Author Topic: Muhammad Shah (AH1131-61, 1719-48AD), Paisa, AH1144/RY14, Machilipatan, KM#430.5  (Read 3046 times)

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Offline Overlord

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Mass=13.8 g

Obverse Sanat 1144 Mubarak Jalus (Year 1144 of His Auspicious Reign)



Reverse Zarb Machilipatan Sanat 14 (Struck at Machilipatan in Year 14)


Offline Salvete

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It seemed to me that Machhlipatan struck one of the, if not the commonest of the dams and half dams during the reigns of many emperors since late in the reign of Aurangzeb.  And the design did not change much for most of that period, so that the date is often the only way of knowing for sure which type is in one's hand.  And if there is no date......

I wondered why this place struck so much copper specie, and tried to find out a little about the place.  Most people will know that machhli means fish, and this place was a 'fish-town' - an important fishing centre - in Mughal times.  The place got a lot of bad publicity for the smell that apparently pervaded the place and for miles around.  Presumably a lot of copper specie was required for monetising the fishing industry?  There is a book 'Masulipatan and Cambay' by Arasaratnam and Ray that gives an account of the history of both places, available second-hand via Amazon, if anybody is interested in reading about either place.  Trying to match the coining patterns in these towns to the history is of some interest, and may be of value - especially Cambay, the ownership of which seems to be in doubt at some periods in its history.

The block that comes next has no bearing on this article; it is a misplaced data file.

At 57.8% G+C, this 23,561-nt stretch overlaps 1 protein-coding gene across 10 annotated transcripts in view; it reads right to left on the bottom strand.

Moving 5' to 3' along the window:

It seems likely that many of the dates of the copper coins of Machhlipatan would be available if anybody sought them out, although perhaps it is doubtful that a long date-run of these coppers would teach us much about the coinage, the industry, the rulers, or anything much else.  Good specimens are attractive, fairly broad flan coins, and perhaps it is worth going after them for that reason alone.....

Salvete
Ultimately, our coins are only comprehensible against the background of their historical context.

Offline Figleaf

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Pure speculation, but here goes. The VOC was of course active around Masulipatan, as they called it. Two elements come to mind.

First, your average 18th century Dutchman was not afraid of the smell of rotting fish. I was born in a small fishermen's village on the Dutch coast. I remember the smell of rotting fish in the fisherman's port as nauseating, but my parents and grandparents didn't even notice it.